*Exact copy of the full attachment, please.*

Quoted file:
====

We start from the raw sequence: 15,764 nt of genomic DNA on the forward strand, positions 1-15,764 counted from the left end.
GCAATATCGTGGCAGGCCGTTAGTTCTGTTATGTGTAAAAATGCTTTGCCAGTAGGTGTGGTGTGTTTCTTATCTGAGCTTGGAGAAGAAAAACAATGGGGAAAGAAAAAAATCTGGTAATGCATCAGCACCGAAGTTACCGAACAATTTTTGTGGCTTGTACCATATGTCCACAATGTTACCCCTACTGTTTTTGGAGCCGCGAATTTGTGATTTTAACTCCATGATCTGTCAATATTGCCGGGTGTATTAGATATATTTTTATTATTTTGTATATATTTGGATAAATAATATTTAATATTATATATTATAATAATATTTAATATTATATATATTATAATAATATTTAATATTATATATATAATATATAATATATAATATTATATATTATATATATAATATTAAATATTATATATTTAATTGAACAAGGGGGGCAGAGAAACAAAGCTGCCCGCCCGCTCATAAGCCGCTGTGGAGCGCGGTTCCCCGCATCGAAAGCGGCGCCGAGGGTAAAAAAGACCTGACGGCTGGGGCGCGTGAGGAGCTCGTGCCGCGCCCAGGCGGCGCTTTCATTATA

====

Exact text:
We start from the raw sequence: 15,764 nt of genomic DNA on the forward strand, positions 1-15,764 counted from the left end.
GCAATATCGTGGCAGGCCGTTAGTTCTGTTATGTGTAAAAATGCTTTGCCAGTAGGTGTGGTGTGTTTCTTATCTGAGCTTGGAGAAGAAAAACAATGGGGAAAGAAAAAAATCTGGTAATGCATCAGCACCGAAGTTACCGAACAATTTTTGTGGCTTGTACCATATGTCCACAATGTTACCCCTACTGTTTTTGGAGCCGCGAATTTGTGATTTTAACTCCATGATCTGTCAATATTGCCGGGTGTATTAGATATATTTTTATTATTTTGTATATATTTGGATAAATAATATTTAATATTATATATTATAATAATATTTAATATTATATATATTATAATAATATTTAATATTATATATATAATATATAATATATAATATTATATATTATATATATAATATTAAATATTATATATTTAATTGAACAAGGGGGGCAGAGAAACAAAGCTGCCCGCCCGCTCATAAGCCGCTGTGGAGCGCGGTTCCCCGCATCGAAAGCGGCGCCGAGGGTAAAAAAGACCTGACGGCTGGGGCGCGTGAGGAGCTCGTGCCGCGCCCAGGCGGCGCTTTCATTATA